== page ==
My Journey to $2,000,000 — A Quick FIRE Check-In

2020 is weird. Remember when our stocks dropped about 30%, then bounced right back? I made some not-so-wise money when the market was down, but also made a few good ones. And maybe the bad ones weren’t so bad after all.

My asset allocation is all out of whack. Still. It’s worse, because I admit I’m a wee lil addicted to individual stock buying and those individual stocks are primarily US tech stocks. I do not recommend this to anyone, this is me being dumb and seeing investing as a hobby outside of my actual diversified index fund investments. It was fun when I had about $50k in my old Sharebuilder account and I could see if I could beat the market, for kicks. Now I have about $300k in that account (moved to another broker but nonetheless), it’s getting a little, well, scary.

Right now, my networth (after tax*) looks like this:

  • Cash: $318,937 (downpayment fund + emergency fund)
  • US Large Cap: $546,150 (65.5%, target 43%)
  • US Small Cap: $31,810 (3.8%, target 5%)
  • International Developed: $183,258 (21.9%, target 27%)
  • Emerging Markets: $28,546 (3.4%, target 5%)
  • US Bonds: $0(0%, target 12%)
  • Int Bonds: $45,142 (5.4%, target 8%)

TOTAL: $1,154,954

(*why after tax? I count my networth based on after tax value, not including any penalties or fines for early withdrawals, so I have a full picture of my actual savings and asset allocation)

As you can see above, I’m wayyyy overweight in US Large Cap.

This doesn’t tell the whole picture, because:

  • it doesn’t include my husband’s savings or investments (~$200k which help the diversification but not much, total ratios look like 65/3.9/21.8/3.7/.4/5.3 %)
  • it has $0 in bonds because I sold US bonds for downpayment, and need to rebuild my bond fund
  • the above does not include my potential RSU earnings in the next 16 months, which after tax = ~ $536,896 if I can keep this job for another 16 months, which I hope I can! (total networth including 16 month RSU vested and taxed = $1,691,850)

At this point, for my goal of $2M after tax networth by 40 (solo, not including husband’s savings/investments), I think I’m making good progress. The next 16 months will be key. If the stock market crashes, given how heavily I am invested in stocks, the $2M goal could be far off. If it goes up, then I could be closer than I think.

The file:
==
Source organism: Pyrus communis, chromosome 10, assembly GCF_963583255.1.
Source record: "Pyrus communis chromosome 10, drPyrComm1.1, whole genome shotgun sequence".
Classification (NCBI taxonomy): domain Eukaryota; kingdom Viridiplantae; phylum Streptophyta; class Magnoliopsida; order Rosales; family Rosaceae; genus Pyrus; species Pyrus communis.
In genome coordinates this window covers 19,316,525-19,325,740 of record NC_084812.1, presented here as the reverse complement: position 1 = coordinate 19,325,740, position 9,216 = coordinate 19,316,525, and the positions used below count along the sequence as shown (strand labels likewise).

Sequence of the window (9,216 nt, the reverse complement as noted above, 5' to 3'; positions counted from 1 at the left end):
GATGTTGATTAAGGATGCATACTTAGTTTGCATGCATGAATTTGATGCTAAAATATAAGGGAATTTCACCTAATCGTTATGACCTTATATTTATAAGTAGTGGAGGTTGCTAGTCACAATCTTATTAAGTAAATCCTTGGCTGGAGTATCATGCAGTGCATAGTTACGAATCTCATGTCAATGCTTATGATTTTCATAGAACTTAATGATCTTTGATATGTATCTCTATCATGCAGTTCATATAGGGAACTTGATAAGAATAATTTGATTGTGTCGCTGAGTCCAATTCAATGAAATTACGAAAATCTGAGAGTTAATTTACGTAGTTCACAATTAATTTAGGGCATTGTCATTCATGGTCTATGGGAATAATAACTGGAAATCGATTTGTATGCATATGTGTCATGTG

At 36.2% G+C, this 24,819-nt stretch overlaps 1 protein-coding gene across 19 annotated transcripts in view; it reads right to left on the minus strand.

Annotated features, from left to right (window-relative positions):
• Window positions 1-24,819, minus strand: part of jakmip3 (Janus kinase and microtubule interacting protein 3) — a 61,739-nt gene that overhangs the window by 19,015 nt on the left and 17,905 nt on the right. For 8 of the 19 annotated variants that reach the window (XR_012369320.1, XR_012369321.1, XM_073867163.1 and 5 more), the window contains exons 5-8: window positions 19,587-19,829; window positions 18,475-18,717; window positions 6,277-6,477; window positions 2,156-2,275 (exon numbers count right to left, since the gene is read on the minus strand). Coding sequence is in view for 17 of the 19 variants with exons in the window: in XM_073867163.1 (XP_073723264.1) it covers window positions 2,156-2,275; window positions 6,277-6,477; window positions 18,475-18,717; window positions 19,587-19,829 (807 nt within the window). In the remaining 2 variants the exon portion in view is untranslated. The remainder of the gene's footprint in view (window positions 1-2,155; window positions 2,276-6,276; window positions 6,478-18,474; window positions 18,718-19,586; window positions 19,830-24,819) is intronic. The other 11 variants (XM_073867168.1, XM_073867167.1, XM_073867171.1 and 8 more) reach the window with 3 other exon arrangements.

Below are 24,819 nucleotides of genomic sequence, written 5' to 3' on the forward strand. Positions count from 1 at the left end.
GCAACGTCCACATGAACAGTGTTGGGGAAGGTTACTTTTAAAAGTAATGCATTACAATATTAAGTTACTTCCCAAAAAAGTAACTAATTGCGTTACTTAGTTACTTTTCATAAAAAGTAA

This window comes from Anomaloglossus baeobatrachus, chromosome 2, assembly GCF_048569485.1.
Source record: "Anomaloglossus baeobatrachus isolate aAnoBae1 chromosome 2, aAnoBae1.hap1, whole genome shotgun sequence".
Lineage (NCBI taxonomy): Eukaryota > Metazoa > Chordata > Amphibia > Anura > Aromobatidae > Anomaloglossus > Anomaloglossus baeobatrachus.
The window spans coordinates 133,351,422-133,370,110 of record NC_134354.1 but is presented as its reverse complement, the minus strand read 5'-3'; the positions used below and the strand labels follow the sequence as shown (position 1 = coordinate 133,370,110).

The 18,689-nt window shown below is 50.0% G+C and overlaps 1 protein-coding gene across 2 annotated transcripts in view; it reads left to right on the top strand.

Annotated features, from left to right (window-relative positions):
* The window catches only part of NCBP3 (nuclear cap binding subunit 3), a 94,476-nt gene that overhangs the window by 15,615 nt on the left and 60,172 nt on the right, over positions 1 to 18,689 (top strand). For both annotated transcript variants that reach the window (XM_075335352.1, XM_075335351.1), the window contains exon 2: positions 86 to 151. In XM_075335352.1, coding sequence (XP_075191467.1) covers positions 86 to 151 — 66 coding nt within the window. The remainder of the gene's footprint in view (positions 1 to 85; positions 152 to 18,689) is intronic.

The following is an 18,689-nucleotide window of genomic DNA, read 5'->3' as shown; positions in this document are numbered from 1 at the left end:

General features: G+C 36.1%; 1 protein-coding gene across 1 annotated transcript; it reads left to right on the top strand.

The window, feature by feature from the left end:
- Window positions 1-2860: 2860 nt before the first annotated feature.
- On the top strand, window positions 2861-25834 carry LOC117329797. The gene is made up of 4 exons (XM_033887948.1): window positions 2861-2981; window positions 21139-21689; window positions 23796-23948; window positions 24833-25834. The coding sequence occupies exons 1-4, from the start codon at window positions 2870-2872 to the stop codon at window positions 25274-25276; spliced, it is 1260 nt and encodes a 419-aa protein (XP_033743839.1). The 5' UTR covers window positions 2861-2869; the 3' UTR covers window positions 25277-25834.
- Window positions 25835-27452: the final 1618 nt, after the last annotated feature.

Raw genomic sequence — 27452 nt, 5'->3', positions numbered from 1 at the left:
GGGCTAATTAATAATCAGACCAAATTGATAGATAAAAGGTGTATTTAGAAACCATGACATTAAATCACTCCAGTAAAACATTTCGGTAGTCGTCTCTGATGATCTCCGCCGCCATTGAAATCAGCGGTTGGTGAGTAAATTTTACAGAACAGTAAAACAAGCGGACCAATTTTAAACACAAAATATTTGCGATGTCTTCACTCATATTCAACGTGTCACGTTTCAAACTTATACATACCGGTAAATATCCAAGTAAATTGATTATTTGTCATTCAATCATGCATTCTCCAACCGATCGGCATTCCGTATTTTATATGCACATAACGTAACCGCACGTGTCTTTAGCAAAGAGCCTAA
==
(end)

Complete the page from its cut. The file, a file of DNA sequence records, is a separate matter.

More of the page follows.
$2M isn’t a substantial goal for me. I won’t feel good about my personal finance progress until I get to $5M. I want to do that by the time I’m 50, so I have enough money to raise a family in a very HCOL area and help my mother and sister out, so they don’t have to worry. My mother will be 76 then, and I expect that to be the age she is running out of money. When I hit $5M, I plan to pay her back for my college education and wedding (if she really needs the money before then, I will definitely help her out and I already pay for her trips to visit my family, etc.)

$5M seems like a long way off, but if I can find another company growing at anywhere near a similar rate to my current company and get an equivalent or larger RSU grant, maybe 2-3 more times, it’s somewhat possible.  I didn’t think $100k was possible just 15 years ago, so who is to say adding $3.5M in 10 years isn’t possible? With my current funds growing at 5% a year, that will add about $1M in 10 years, so I just have to makeup for $2.5M, which is saving $250k a year. That’s going to be rough, maybe impossible. It depends what kind of salary and total comp growth I see in the next 10 years. It’s probably impossible… but I always pick impossible targets, why not this one?

 

Networth Check-In Before End of Year

I just ran my numbers for the year and realized that I crossed the $1M threshold on my own (not counting my husband’s smaller nest egg) and I feel like I should celebrate somehow. (Blows a party horn alone.)

I have a fairly unique way of calculating networth so I consider this a false victory… my before tax total account value is $1,127,789 BUT after I factor in probable taxes (conservatively) my total networth is $845,052. Wah, wah.

Still, $845,052  AFTER TAX in networth isn’t so bad at 36. With my husband’s savings, we’re close to $1M total.

I’ll feel much better when I get to $2M after tax networth, but that will take a while. However, right now I’m on track to hit $1,869,286 before tax (solo) in two years and $1,215,801 or more AFTER TAX in two years as long as my company stock holds close to its current value (TBD.)